“There are a number of significant earnings reports out this week, but the headlines are likely to be driven by the US Election and the linked stimulus program and the worrying increase in Covid-19 cases across Europe,” said Rony Nehme, the chief market analyst at Squared Financial.

“The ongoing ping pong of fiscal stimulus talks continued with both sides now saying that the other side is moving the goalposts. Pelosi says they have compromised a lot and shows their intent on reaching an agreement. As a result, equities have opened the week on the backfoot as the market awaits a decision.

“Corona cases in Europe are getting very serious with Spain imposing curfews and regional lockdowns as numbers in France are getting out of control with daily cases above 40k. We are now entering the last week before the elections and we could see markets turn very choppy, however, historically stocks always rally before an election so these dips could prove fruitful,” Nehme added.

On the macroeconomic front, the Chicago Fed National Activity Index (CFNAI) is due out today, as are the new home sales data.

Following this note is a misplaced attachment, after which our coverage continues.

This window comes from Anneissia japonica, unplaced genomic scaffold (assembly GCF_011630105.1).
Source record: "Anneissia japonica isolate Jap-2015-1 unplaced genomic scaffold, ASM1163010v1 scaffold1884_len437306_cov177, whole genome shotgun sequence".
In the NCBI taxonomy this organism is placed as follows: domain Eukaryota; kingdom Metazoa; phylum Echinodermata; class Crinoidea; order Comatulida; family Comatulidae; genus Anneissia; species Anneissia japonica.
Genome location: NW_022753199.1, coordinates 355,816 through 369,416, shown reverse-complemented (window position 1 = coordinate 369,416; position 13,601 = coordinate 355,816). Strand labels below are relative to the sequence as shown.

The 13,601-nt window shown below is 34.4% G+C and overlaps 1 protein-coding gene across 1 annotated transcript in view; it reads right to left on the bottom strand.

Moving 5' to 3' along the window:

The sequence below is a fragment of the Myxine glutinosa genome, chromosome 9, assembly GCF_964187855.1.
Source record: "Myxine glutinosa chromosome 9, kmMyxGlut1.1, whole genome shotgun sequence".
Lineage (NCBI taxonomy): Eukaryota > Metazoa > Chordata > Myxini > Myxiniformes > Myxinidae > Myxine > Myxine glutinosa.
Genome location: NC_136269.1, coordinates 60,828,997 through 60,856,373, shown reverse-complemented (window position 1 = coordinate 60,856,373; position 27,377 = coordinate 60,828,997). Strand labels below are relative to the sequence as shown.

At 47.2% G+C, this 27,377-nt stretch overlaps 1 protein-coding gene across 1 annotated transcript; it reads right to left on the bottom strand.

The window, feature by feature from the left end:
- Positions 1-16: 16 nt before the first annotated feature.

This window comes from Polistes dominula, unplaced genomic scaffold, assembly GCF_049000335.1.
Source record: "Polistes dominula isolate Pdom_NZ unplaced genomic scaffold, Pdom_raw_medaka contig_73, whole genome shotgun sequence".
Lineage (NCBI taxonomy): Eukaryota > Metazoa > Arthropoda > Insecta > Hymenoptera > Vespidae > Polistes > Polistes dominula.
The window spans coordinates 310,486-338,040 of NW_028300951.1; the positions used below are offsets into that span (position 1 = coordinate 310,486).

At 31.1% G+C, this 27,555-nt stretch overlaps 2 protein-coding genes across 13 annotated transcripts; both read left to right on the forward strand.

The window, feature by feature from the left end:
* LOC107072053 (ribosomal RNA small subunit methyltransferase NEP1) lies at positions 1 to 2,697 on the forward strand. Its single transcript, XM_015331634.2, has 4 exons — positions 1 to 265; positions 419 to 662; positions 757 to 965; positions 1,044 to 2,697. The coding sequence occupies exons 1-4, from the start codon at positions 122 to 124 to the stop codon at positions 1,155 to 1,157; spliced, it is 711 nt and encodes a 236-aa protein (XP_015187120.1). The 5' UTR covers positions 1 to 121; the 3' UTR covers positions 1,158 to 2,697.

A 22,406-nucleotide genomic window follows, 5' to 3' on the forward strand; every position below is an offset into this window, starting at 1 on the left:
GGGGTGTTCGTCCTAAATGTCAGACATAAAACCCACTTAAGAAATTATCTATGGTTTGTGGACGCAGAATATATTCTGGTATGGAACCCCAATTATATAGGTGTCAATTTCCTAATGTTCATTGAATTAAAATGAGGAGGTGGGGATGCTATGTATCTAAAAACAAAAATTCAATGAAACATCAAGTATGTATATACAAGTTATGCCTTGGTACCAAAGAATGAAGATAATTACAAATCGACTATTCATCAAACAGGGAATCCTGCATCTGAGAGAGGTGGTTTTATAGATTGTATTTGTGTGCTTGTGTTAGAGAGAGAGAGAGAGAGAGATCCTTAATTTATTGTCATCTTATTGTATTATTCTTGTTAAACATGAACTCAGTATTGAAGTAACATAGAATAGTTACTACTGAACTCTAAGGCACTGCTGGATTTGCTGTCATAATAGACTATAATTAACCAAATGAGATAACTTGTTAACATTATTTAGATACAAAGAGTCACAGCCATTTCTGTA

“The CFNAI seems to have bounced back faster than the other Fed indices, but perhaps they’re not comparable due to the different units. The CFNAI uses many previously released indicators to gauge overall economic activity and related inflationary pressure on a national basis. A positive number corresponds to growth above trend and a negative number, below trend,” said Marshall Gittler of BDSwiss.

Five things to watch for on Monday:

  • As third quarter earnings season picks up steam, ahead of some big hitters later this week Monday will see results from toy and game giant Hasbro Inc (NASDAQ:HAS) which may attract some investors
  • On the somewhat thin macro calendar, US new home sales will likely be the key event as an indicator of how America’s housing market is coping with the pandemic and a sluggish economy. The data for September is expected to show a 1.3% increase in new home sales
  • Other data in focus will be the Dallas Fed manufacturing index for October, which will provide some insight into how the Texan manufacturing sector is recovering from the initial pandemic shock. The index jumped 5.6 points to 13.6 in September, however, the index is forecast to fall to 9.6 this month
  • Meanwhile, politics will continue to loom large in the background, both in terms of the imminent US election but also continued wrangling over stimulus negotiations in Washington DC, with House of Representatives Speaker Nancy Pelosi and White House Chief of Staff Mark Meadows accusing the other of changing their negotiating requirements
  • There could also be political fireworks as the US Senate prepares to vote on the confirmation of Amy Coney Barratt as a justice of the Supreme Court